Southwestern CT represents the state’s best chance for a third casino
A thriving new commercial gaming facility in southwestern Connecticut, with full access to the powerful New York market. Thousands of new well-paying jobs. Hundreds of millions of dollars in new revenues for the state. This is a genuine possibility now for Connecticut, thanks to newly proposed legislation that, at last, gets it right. And which finally would give the state a chance to do right by my tribe, Schaghticoke Tribal Nation.
The Schaghticoke, of which I have proudly served as Chief since 1987, were first recognized by the State of Connecticut more than 300 years ago, which without question makes us one of Connecticut’s First Families. And from its colony days to its admission to the nation in 1788, we have witnessed our state’s entire history through the prism of broken promises and stolen opportunities.
But today we see a genuine opportunity for our tribe and our state, an opportunity for true economic development and job creation. A newly proposed bill, House Bill 7319, allows for the possible establishment of the state’s first commercial gaming operation in a way that allows us the chance to compete on a level playing field.
This opportunity was nearly squandered with the hasty passage of Special Act 15-7 in 2015, which essentially awarded a gaming monopoly to the Mashantuckets and Mohegans and the entity they have formed together known as MMCT. This Special Act and legislation proposed this year to implement it – Senate Bill 957 – would allow for MMCT to build a limited gaming facility in East Windsor, designed more to disrupt MGM’s $950 million casino investment in Springfield than to spur any true economic growth for Connecticut.
Fortunately support for that bill seems to be waning, as it should. If we’re going to do this, Connecticut citizens need to demand a better deal.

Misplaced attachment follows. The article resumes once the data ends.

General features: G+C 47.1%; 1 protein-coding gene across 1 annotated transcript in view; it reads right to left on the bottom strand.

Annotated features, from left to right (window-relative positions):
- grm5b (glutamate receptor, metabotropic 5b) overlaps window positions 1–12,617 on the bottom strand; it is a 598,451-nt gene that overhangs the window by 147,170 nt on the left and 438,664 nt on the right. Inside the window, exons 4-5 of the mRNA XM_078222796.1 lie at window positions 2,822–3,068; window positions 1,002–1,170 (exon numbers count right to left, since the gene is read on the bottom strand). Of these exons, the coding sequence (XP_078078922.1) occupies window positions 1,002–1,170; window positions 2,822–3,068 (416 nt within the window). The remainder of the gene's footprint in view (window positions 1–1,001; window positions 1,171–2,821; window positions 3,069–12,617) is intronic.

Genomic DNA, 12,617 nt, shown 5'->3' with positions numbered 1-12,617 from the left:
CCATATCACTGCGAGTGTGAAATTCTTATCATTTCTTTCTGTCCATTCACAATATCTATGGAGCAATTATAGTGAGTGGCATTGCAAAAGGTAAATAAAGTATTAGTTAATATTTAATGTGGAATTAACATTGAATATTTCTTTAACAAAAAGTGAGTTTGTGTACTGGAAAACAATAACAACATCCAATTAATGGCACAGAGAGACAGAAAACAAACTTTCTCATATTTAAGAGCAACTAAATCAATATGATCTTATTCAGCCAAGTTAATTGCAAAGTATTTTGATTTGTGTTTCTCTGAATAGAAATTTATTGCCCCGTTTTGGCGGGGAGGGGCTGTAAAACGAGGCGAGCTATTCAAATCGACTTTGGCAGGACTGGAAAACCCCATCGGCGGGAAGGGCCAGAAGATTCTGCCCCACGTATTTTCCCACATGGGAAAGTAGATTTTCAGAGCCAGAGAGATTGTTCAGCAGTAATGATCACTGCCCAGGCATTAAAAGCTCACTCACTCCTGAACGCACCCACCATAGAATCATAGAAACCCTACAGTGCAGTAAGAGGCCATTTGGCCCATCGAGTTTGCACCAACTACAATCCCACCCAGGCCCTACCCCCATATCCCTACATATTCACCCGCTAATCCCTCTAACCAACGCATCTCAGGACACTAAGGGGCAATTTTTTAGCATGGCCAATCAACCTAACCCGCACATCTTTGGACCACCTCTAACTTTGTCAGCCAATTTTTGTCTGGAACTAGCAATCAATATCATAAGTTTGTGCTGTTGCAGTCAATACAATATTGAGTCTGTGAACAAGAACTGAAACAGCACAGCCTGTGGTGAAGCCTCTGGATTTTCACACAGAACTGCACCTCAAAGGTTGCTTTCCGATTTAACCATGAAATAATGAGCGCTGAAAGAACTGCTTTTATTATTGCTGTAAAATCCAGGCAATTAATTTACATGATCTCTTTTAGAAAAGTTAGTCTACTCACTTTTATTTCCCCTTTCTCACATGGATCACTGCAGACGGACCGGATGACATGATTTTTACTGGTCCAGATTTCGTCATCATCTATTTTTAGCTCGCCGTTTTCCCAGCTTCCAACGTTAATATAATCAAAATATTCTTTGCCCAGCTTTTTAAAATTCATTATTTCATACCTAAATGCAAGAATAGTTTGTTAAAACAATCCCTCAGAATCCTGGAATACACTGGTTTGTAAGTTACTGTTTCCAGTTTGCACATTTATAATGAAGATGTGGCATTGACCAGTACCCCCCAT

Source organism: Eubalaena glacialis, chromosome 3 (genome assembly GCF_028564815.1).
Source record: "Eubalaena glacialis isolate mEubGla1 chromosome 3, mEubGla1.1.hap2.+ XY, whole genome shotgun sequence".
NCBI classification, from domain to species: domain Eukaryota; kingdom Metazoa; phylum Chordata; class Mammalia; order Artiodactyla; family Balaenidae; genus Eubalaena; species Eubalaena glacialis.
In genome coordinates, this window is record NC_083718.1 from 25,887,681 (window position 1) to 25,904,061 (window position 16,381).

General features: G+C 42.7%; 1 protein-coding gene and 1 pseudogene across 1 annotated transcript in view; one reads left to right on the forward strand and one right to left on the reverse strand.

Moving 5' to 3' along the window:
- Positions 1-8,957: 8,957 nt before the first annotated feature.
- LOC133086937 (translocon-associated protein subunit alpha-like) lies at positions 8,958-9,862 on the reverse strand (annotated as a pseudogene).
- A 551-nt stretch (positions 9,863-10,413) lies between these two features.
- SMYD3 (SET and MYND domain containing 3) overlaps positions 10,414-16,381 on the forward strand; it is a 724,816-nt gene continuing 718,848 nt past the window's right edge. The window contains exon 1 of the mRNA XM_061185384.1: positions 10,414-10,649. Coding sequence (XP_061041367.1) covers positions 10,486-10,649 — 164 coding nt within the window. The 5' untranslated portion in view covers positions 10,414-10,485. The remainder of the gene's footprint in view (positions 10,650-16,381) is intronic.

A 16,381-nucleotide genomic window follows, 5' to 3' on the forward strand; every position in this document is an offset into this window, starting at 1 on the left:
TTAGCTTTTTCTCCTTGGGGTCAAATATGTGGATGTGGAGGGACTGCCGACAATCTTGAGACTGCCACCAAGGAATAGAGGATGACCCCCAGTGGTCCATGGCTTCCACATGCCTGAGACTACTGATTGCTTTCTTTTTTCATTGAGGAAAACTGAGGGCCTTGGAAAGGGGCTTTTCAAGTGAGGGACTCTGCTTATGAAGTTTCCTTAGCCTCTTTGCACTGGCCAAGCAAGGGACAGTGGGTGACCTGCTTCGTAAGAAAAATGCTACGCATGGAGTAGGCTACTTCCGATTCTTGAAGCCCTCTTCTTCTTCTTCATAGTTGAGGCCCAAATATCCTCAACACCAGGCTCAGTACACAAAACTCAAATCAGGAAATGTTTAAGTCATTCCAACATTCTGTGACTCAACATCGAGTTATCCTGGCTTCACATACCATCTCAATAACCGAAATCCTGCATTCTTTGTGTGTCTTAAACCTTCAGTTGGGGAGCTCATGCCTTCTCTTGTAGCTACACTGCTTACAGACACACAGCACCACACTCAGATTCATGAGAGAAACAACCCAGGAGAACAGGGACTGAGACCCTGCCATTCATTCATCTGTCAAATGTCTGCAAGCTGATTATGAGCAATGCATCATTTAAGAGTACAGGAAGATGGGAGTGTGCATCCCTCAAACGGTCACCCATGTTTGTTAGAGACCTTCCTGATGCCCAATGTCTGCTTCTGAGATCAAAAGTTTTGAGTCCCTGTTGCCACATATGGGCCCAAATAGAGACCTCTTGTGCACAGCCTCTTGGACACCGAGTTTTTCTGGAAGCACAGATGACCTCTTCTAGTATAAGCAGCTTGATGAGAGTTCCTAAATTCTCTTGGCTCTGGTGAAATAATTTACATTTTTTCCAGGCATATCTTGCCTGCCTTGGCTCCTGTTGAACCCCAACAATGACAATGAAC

This new bill, currently being considered by the Legislature’s Finance, Revenue and Bonding Committee, does demand a better deal by significantly raising the level of investment and commitment required. The state needs to realize the full potential of commercial gaming here – millions more in new annual revenues and thousands of well-paying jobs – rather than treat this as a spoiler for a new casino just over the border.
This bill takes the opportunity seriously. It does so by requiring a minimum investment of $500 million – substantially higher than what MMCT has planned in East Windsor – a higher percentage of gross gaming revenue and, yes, a competitive and open process.
STN stands ready, willing and able to compete for the right to offer commercial casino gaming in southwestern Connecticut, and this bill creates the necessary pathway.
Several years ago, we conducted a preliminary assessment of potential casino-gaming facility sites, and determined a new commercial casino located in our ancestral hunting grounds of western or southwestern Connecticut would be economically viable. Additionally, a study done by Oxford Economics last year shows southwestern Connecticut has five times the value for gaming development than north central Connecticut.
Before the U.S. Interior Department bowed to political pressure and stripped our hard-earned federal recognition in 2005, our tribe had backing and support from several high profile casino-minded investors. We created relationships and drew up plans with developers, investors, casino operators, local mayors and representatives of other recognized tribes. We had the vision, the relationships and the backing to do it then, just as we do today.
All we need is a chance and a pathway to compete. This bill gives us that chance by demanding a better deal for Connecticut.
Richard Velky is Chief of Schaghticoke Tribal Nation. This op-ed was based on his testimony before the Finance, Revenue and Bonding Committee on April 17, 2017.
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